36. Francis, L.P. (1988). The evanescence of living wills. Journal of Contemporary Law, 14, 27–51.Google Scholar
  37. Frolik, L. (1981). Plenary guardianship: An analysis, a critique and a proposal for reform. Arizona Law Review, 23, 599–660.Google Scholar
  38. Halper, P. (1980). The double-edged sword: Paternalism as a policy in the problems of aging. Millbank Memorial Fund Quarterly, 58, 472–499.CrossRefGoogle Scholar
  39. High, D.W. (1988). All in the family: Extended autonomy and expectations in surrogate health care decision-making. Gerontologist, 2#(Supp.), 46–52.Google Scholar
  40. Horowitz, M.J., & Schulz, R. (1984). Institutional relocation and its impact on mortality, morbidity, and psychosocial status. In A. Baum, S.E. Taylor, & J.E. Singer (Eds.), Handbook of psychology and health: Vol. 4. Social psychological aspects of health (pp. 319–343).Google Scholar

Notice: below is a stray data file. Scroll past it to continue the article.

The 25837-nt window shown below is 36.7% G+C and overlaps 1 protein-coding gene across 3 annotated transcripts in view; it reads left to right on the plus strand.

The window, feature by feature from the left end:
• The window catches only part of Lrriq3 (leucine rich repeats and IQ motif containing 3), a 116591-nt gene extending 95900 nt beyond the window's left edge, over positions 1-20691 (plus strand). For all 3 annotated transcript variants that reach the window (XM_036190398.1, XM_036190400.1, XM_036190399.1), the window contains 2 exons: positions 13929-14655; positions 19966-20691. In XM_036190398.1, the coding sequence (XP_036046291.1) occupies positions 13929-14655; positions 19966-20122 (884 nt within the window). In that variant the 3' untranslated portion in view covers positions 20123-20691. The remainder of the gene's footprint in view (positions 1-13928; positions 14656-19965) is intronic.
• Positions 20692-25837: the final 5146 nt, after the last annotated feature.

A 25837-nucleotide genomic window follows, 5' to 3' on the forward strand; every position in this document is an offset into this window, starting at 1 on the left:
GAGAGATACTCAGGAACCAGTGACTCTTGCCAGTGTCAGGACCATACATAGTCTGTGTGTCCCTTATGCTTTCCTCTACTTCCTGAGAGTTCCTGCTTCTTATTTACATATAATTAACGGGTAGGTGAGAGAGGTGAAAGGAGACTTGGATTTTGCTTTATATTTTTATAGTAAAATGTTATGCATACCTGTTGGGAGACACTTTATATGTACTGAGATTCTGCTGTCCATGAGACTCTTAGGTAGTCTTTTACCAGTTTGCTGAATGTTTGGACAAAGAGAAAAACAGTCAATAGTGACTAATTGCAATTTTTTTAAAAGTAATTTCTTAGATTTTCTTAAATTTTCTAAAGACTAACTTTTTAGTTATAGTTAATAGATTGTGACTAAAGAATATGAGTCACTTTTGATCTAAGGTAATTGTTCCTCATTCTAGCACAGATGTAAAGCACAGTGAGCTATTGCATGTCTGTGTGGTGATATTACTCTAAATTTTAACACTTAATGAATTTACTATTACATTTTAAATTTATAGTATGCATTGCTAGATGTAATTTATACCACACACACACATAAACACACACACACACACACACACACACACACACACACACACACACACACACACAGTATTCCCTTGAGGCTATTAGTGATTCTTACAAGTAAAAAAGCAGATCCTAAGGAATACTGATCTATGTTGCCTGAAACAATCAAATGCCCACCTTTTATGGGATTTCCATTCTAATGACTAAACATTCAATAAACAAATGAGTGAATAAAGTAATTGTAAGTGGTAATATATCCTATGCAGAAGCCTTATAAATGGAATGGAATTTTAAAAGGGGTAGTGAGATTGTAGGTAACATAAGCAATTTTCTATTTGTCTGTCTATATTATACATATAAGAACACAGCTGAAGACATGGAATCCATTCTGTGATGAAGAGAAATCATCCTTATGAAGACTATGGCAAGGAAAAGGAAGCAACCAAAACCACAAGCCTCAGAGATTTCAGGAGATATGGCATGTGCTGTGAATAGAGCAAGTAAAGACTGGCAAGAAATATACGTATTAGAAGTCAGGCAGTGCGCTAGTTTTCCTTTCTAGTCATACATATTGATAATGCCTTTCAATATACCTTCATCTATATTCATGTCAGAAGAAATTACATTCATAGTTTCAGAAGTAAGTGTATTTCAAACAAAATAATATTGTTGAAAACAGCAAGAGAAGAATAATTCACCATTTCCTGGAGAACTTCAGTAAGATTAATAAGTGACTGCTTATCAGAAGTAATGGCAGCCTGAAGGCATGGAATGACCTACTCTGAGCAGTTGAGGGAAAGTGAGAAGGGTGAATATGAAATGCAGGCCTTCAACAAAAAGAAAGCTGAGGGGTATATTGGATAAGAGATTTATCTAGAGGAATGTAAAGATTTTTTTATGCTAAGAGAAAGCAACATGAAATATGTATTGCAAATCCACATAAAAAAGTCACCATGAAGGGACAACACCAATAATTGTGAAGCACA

41. Hillsdale, N.J.: Erlbaum. Hortsman, P. (1975). Protective services for the elderly: The limits of parens patriae. Missouri Law Review, 40, 216–278.Google Scholar
  42. Idaho Code Ann., Chap. 43, &39–4302 (Michie 1985).Google Scholar
  43. In re Coburn, 165 Cal. 202, 131 P. 352 (1913). In re Farrell 529 A.2d 404 (N.J. 1987).Google Scholar
  44. In re Harris, 477 A.2d 724 (D.C. 1984).Google Scholar
  45. In re Ingram, 102 Wash.2d, 827, 689 P.2d 1363 (1984).Google Scholar
  46. In re Schiller, 372 A.2d 360 (N.J. Super. 1977).Google Scholar
  47. In re Siegal’s Estate, 69 Pa. Sup. Ct. 425, 82 A.2d 309 (1951).Google Scholar
  48. In the matter of Claire C. Conroy, 98 N.J. 321, 486 A.2d 209 (1985).Google Scholar
  49. In the matter of Karen Quinlan, 79 N.J. 10, 335 A.2d 647 (1976).Google Scholar
  50. Kapp, M.B. (1985). Adult protective services: The attorney’s role. Florida Bar Journal, 59(10), 23 – 28.Google Scholar